A driver who drove his car to the edge of a 100ft drop after he “slavishly” followed its SatNav instructions has become one of the first motorists to be convicted for placing too much trust in his SatNav.

When I noted this news story today I was reminded of a comment I make during my talks about how to avoid professional negligence claims. It’s in the context of evidencing ‘good practice’. One way of doing this is to comply with your professional body’s Membership Handbook. In normal circumstances you might expect that if you can show that your actions were in accordance with the guidelines contained in the Handbook you would have a strong defence against allegations of professional negligence. But this is not the whole picture.

During my talks I focus more on the practical and commercial issues  than on the legal ones as I have an accountancy and tax background rather than a legal one. In this context I make the point that, whilst the position is not free from doubt, slavishly following guidance that is patently wrong may not be a good enough excuse. There is some precedent for this in the world of medical negligence.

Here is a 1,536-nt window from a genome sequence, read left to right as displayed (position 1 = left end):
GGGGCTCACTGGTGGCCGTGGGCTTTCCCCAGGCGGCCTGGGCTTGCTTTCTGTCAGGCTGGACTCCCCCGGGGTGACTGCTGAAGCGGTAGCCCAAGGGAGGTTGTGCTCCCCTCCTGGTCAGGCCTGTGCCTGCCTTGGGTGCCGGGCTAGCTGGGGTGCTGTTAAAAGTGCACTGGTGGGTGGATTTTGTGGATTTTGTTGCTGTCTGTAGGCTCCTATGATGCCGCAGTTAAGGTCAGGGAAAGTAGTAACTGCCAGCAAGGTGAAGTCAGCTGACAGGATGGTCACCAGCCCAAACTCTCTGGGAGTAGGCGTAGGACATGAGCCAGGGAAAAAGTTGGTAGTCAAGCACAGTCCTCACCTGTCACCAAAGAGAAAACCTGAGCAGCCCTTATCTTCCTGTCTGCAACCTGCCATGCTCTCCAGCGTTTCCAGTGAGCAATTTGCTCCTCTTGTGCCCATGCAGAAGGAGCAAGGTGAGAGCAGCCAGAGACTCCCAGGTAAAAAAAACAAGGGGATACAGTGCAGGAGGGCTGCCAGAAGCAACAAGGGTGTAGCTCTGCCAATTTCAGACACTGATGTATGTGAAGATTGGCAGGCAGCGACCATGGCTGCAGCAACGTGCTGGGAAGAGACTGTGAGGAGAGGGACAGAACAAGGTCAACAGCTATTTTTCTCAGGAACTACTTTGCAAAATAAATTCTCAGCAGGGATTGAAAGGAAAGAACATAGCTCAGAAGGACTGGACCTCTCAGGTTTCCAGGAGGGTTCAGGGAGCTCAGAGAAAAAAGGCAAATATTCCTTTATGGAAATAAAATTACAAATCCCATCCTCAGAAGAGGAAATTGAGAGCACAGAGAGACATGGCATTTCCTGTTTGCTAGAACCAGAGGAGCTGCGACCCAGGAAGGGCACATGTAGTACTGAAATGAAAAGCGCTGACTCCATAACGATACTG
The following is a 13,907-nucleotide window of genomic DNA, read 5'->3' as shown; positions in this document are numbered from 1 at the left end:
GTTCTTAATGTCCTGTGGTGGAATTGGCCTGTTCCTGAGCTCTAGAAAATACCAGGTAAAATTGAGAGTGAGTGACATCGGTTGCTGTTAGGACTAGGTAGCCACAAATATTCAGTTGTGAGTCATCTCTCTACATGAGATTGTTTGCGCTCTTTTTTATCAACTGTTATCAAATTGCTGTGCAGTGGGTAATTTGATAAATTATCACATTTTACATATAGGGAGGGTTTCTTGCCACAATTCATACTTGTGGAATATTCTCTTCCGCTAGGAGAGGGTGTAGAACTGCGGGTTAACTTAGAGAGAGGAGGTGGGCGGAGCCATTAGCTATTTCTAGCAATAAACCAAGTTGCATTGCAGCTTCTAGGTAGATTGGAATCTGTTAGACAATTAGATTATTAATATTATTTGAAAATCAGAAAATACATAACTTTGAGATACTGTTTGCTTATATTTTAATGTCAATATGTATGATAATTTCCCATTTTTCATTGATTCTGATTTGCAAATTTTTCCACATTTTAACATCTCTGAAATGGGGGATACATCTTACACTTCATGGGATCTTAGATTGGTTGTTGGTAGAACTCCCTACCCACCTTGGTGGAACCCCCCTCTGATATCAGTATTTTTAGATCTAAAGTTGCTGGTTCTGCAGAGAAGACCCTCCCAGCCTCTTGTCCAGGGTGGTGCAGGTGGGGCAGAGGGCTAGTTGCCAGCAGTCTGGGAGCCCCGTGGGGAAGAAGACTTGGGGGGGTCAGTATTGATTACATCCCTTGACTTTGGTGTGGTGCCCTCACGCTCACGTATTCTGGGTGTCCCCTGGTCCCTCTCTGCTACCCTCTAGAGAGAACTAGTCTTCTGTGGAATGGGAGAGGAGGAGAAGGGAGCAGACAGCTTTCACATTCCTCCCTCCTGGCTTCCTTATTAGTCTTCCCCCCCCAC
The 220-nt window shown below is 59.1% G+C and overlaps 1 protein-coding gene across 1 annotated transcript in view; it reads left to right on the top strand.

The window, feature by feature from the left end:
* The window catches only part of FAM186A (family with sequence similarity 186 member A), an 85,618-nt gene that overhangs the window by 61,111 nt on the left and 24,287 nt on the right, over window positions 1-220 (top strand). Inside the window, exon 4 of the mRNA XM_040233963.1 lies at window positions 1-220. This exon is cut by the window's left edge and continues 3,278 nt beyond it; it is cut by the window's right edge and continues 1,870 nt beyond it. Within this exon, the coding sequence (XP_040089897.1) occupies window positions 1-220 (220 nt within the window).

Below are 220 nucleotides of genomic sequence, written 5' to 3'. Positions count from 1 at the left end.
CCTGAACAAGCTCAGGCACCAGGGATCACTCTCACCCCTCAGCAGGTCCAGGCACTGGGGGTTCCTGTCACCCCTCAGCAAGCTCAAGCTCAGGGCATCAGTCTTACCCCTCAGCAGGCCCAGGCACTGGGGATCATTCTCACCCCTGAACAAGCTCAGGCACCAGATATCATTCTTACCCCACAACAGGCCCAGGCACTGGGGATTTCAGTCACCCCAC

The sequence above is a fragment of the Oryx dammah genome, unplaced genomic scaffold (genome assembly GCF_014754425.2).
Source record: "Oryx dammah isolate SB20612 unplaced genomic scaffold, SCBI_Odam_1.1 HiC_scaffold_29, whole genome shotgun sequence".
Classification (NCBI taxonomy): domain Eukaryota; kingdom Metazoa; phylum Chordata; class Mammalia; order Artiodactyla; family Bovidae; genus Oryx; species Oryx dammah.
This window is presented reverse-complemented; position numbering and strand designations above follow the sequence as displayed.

We need to recognise that some of the guidelines in membership handbooks may be out of date – and that the Courts will expect professional advisers to apply common sense. The test will be what would a reasonably competent accountant have done in the circumstances. If this would differ from the membership guidelines then you should have done so too. It seems the same is true for drivers – is it reasonable to follow your SatNav instructions if they are clearly wrong? The report today suggests the answer is ‘no’ – and you can’t get off by blaming your SatNav.

I don’t imagine that the recent ‘SatNav’ case will figure in future courses about professional negligence but it is a useful reminder that we are all expected to apply common sense rather than slavishly following generic guidance that may be out of date, irrelevant or dangerous.

I have written a 10,000 word ebook drawn from my talk on How to avoid professional negligence claims, containing tips and risk management advice for accountants in practice. You can buy the book or download a summary for free here>>>